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Results back fruitful schools programme

Apr 8th, 2010 | By | Category: Front Page Layout, Latest News, News

FruitsMainSCHOOLS may be dealing with major changes under the current government but there is one constant that Mt Cook teachers and pupils are thankful for – fruit.

Principal Sandra McCallum says children are happier and healthier, thanks to their daily serving of fruit from the Fruit In Schools programme.

She says eating fruit has become a way of life for the students, and has improved their overall learning.

“People who are eating well learn better as well. So I think in terms of their energy and their focus, it has an impact”

In June last year the Government announced it would continue funding Fruit in Schools, while looking at ways to reduce high administration costs of the programme.

Health Minister Tony Ryall said this would free up more than $4 million a year, which will be put towards access to cheaper doctors’ visits for young people under the Very Low Cost Access programme.

Mt Cook School has seen no impact since those changes were announced.

As a decile five school, it is one of the lower decile schools supported by the programme, which is funded by the Health Ministry, which provides a piece of fruit everyday for each student.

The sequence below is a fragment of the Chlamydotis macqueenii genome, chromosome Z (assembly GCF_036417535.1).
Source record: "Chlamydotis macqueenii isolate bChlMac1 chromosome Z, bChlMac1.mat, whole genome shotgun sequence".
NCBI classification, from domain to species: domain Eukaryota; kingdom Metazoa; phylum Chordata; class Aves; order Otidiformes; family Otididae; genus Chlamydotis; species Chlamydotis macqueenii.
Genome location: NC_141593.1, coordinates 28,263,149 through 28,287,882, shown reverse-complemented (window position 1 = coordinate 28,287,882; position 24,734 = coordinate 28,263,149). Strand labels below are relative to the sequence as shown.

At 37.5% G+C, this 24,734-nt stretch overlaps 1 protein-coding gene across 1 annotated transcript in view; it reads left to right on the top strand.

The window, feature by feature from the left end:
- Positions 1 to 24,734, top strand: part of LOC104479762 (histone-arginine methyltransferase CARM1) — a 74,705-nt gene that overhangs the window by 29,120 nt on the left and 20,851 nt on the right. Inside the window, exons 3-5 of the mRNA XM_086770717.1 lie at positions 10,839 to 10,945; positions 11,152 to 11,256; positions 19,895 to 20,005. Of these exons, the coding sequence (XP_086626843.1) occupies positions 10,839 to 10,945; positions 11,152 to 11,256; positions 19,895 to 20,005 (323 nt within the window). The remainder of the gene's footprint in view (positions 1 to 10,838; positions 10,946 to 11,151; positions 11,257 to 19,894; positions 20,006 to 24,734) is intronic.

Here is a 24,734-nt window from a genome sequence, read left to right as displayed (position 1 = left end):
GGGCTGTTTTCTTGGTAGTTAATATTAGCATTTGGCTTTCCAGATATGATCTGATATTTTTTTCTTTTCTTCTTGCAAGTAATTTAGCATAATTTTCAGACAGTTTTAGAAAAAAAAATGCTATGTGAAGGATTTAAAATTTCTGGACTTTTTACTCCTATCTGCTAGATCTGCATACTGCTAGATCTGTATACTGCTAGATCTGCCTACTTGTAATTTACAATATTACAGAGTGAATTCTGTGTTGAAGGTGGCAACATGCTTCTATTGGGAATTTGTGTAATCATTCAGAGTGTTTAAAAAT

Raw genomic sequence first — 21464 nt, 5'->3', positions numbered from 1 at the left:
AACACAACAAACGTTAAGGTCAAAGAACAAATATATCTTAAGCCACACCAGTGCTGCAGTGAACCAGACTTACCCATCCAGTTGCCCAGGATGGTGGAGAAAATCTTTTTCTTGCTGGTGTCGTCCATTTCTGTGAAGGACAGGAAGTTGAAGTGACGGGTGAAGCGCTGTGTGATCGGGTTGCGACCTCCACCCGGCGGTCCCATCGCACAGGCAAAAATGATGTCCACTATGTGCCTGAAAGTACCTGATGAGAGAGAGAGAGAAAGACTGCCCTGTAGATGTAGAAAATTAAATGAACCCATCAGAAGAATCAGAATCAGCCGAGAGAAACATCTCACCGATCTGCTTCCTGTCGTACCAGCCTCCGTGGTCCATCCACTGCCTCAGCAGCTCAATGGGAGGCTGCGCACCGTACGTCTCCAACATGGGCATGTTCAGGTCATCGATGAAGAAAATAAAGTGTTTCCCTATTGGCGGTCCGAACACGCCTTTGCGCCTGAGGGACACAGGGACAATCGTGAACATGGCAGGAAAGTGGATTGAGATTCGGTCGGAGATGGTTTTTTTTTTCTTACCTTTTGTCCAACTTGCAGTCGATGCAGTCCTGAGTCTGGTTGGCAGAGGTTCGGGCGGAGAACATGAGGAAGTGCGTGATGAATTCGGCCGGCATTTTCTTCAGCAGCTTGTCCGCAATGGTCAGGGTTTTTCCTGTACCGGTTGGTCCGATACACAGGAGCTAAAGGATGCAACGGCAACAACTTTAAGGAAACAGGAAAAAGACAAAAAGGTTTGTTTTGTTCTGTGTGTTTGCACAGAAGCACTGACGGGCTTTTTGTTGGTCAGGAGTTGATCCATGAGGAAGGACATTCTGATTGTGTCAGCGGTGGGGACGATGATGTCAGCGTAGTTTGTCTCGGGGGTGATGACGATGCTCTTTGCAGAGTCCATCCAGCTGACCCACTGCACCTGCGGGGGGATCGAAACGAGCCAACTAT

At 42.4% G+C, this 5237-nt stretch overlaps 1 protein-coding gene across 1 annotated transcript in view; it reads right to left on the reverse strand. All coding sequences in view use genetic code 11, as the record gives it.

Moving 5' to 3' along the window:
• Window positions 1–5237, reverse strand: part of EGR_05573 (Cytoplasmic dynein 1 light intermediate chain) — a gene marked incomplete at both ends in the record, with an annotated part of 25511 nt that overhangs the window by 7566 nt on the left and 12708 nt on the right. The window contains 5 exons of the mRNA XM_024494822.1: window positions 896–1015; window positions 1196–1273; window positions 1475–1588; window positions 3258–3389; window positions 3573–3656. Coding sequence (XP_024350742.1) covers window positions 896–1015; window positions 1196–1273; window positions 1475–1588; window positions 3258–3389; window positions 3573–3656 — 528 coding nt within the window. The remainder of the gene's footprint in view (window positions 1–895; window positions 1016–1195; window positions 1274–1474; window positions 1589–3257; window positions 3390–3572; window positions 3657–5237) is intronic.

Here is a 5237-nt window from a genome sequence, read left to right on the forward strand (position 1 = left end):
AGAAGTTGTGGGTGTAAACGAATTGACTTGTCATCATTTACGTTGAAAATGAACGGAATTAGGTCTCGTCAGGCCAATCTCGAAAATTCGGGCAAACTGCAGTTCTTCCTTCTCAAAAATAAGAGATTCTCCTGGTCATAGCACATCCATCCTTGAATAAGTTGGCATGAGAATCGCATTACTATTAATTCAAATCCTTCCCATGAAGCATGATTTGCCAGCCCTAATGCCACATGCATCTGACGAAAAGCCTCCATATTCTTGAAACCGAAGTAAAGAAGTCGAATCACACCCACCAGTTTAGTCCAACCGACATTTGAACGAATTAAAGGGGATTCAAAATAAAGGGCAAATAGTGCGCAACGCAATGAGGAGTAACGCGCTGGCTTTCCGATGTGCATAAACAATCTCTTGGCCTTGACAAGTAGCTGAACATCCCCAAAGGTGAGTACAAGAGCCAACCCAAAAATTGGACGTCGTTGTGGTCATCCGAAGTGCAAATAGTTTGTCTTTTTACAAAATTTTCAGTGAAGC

Ms McCallum says eating the fruit every day has also increased the students’ awareness of healthy eating, and changed their opinion on what tastes good.

“Probably after a year, we noticed a difference with the kids in terms of them coming and saying ‘are there any apples left?’, so it’s really neat.” She said.

They also have regular physical education classes, ensuring students overall fitness and health is maintained.

The Fruit in Schools programme was introduced in 2006 to promote nutritious eating and adopting healthier lifestyles for primary aged students, after the 2002 Child Nutrition Survey showed only two out of five children met the recommended daily serving of two pieces of fruit.

75×75 caption

Dominic Astwood-Kingi

Main Caption

EATING UP: Mt Cook School pupils, from left, Creedence Aupouri, Reuben Hansard, Daroon Jaff and Chris O’Driscoll.

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